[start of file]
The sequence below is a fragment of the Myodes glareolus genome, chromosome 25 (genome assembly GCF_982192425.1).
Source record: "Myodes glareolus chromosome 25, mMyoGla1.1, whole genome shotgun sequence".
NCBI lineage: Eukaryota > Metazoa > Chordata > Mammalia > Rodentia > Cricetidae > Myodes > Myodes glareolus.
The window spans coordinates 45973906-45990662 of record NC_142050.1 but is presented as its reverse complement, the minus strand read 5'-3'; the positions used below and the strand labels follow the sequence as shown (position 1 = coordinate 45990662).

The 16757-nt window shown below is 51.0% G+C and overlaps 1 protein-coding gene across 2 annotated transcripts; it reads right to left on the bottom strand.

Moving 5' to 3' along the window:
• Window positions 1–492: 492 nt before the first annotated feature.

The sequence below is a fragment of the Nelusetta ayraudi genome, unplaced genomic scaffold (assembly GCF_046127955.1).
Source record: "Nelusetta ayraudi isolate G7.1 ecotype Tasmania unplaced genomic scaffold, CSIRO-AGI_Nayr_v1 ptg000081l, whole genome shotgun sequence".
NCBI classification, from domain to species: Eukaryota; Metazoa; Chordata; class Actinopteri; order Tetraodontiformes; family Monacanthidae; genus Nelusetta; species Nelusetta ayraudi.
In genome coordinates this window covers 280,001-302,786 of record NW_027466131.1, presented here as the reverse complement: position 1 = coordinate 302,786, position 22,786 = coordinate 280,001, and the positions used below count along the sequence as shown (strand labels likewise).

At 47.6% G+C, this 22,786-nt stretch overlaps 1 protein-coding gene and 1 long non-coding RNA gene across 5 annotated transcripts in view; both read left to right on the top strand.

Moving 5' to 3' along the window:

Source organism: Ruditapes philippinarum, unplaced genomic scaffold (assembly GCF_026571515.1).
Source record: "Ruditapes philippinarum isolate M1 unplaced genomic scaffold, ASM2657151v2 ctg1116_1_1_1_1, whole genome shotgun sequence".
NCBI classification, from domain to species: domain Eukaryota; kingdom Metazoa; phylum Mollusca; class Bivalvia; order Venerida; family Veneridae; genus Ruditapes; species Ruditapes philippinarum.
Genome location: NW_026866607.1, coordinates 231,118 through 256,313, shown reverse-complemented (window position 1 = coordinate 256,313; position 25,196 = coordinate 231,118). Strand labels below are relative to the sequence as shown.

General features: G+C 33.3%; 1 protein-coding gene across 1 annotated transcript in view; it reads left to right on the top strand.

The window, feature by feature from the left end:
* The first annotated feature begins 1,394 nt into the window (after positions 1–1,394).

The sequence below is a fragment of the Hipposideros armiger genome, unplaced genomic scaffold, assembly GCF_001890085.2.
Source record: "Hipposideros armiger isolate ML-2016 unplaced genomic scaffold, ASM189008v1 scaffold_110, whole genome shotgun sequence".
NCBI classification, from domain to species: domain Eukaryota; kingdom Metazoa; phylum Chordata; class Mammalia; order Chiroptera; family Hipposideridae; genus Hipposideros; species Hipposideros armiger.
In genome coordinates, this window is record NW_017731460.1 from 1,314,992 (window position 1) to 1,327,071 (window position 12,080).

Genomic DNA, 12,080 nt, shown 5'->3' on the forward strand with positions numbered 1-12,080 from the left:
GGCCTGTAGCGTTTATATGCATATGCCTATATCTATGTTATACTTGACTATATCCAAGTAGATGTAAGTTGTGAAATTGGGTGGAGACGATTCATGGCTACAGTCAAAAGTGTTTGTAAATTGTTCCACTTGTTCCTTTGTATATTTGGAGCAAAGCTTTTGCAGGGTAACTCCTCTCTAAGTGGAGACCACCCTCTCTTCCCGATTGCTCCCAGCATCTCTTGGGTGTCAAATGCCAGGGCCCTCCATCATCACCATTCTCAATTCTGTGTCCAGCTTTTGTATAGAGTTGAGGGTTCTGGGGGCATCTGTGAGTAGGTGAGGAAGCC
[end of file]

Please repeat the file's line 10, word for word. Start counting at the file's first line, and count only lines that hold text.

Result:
NCBI classification, from domain to species: Eukaryota; Metazoa; Chordata; class Actinopteri; order Tetraodontiformes; family Monacanthidae; genus Nelusetta; species Nelusetta ayraudi.